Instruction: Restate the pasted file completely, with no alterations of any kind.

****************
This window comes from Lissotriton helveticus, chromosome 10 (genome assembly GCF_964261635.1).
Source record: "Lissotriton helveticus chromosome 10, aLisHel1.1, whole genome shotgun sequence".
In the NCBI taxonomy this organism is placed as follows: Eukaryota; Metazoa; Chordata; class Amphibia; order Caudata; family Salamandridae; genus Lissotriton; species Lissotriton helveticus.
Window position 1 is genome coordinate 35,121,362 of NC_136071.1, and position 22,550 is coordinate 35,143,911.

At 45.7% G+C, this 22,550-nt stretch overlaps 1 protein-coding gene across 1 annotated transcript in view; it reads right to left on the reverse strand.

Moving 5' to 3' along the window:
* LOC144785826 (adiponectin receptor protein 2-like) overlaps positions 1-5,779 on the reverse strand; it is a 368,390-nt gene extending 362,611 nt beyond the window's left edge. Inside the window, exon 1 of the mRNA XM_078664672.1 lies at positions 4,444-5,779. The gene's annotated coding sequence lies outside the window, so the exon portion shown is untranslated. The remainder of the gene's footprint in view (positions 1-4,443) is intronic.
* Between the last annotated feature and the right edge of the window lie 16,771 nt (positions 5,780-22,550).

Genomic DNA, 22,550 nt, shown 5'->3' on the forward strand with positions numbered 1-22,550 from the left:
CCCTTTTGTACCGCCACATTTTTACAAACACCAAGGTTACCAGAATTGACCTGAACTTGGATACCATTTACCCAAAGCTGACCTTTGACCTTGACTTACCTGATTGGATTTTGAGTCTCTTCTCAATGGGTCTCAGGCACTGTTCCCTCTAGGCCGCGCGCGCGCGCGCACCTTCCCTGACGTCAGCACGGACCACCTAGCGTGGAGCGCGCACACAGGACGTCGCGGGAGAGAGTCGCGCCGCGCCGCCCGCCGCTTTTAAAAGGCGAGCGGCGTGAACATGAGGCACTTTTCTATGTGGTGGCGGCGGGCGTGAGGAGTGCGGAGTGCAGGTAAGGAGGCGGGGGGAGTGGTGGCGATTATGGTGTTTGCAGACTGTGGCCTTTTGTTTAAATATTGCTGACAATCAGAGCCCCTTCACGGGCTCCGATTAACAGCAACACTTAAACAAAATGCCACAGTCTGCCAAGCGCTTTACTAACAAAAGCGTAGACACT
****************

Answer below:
This window comes from Lissotriton helveticus, chromosome 10 (genome assembly GCF_964261635.1).
Source record: "Lissotriton helveticus chromosome 10, aLisHel1.1, whole genome shotgun sequence".
In the NCBI taxonomy this organism is placed as follows: Eukaryota; Metazoa; Chordata; class Amphibia; order Caudata; family Salamandridae; genus Lissotriton; species Lissotriton helveticus.
Window position 1 is genome coordinate 35,121,362 of NC_136071.1, and position 22,550 is coordinate 35,143,911.

At 45.7% G+C, this 22,550-nt stretch overlaps 1 protein-coding gene across 1 annotated transcript in view; it reads right to left on the reverse strand.

Moving 5' to 3' along the window:
* LOC144785826 (adiponectin receptor protein 2-like) overlaps positions 1-5,779 on the reverse strand; it is a 368,390-nt gene extending 362,611 nt beyond the window's left edge. Inside the window, exon 1 of the mRNA XM_078664672.1 lies at positions 4,444-5,779. The gene's annotated coding sequence lies outside the window, so the exon portion shown is untranslated. The remainder of the gene's footprint in view (positions 1-4,443) is intronic.
* Between the last annotated feature and the right edge of the window lie 16,771 nt (positions 5,780-22,550).

Genomic DNA, 22,550 nt, shown 5'->3' on the forward strand with positions numbered 1-22,550 from the left:
CCCTTTTGTACCGCCACATTTTTACAAACACCAAGGTTACCAGAATTGACCTGAACTTGGATACCATTTACCCAAAGCTGACCTTTGACCTTGACTTACCTGATTGGATTTTGAGTCTCTTCTCAATGGGTCTCAGGCACTGTTCCCTCTAGGCCGCGCGCGCGCGCGCACCTTCCCTGACGTCAGCACGGACCACCTAGCGTGGAGCGCGCACACAGGACGTCGCGGGAGAGAGTCGCGCCGCGCCGCCCGCCGCTTTTAAAAGGCGAGCGGCGTGAACATGAGGCACTTTTCTATGTGGTGGCGGCGGGCGTGAGGAGTGCGGAGTGCAGGTAAGGAGGCGGGGGGAGTGGTGGCGATTATGGTGTTTGCAGACTGTGGCCTTTTGTTTAAATATTGCTGACAATCAGAGCCCCTTCACGGGCTCCGATTAACAGCAACACTTAAACAAAATGCCACAGTCTGCCAAGCGCTTTACTAACAAAAGCGTAGACACT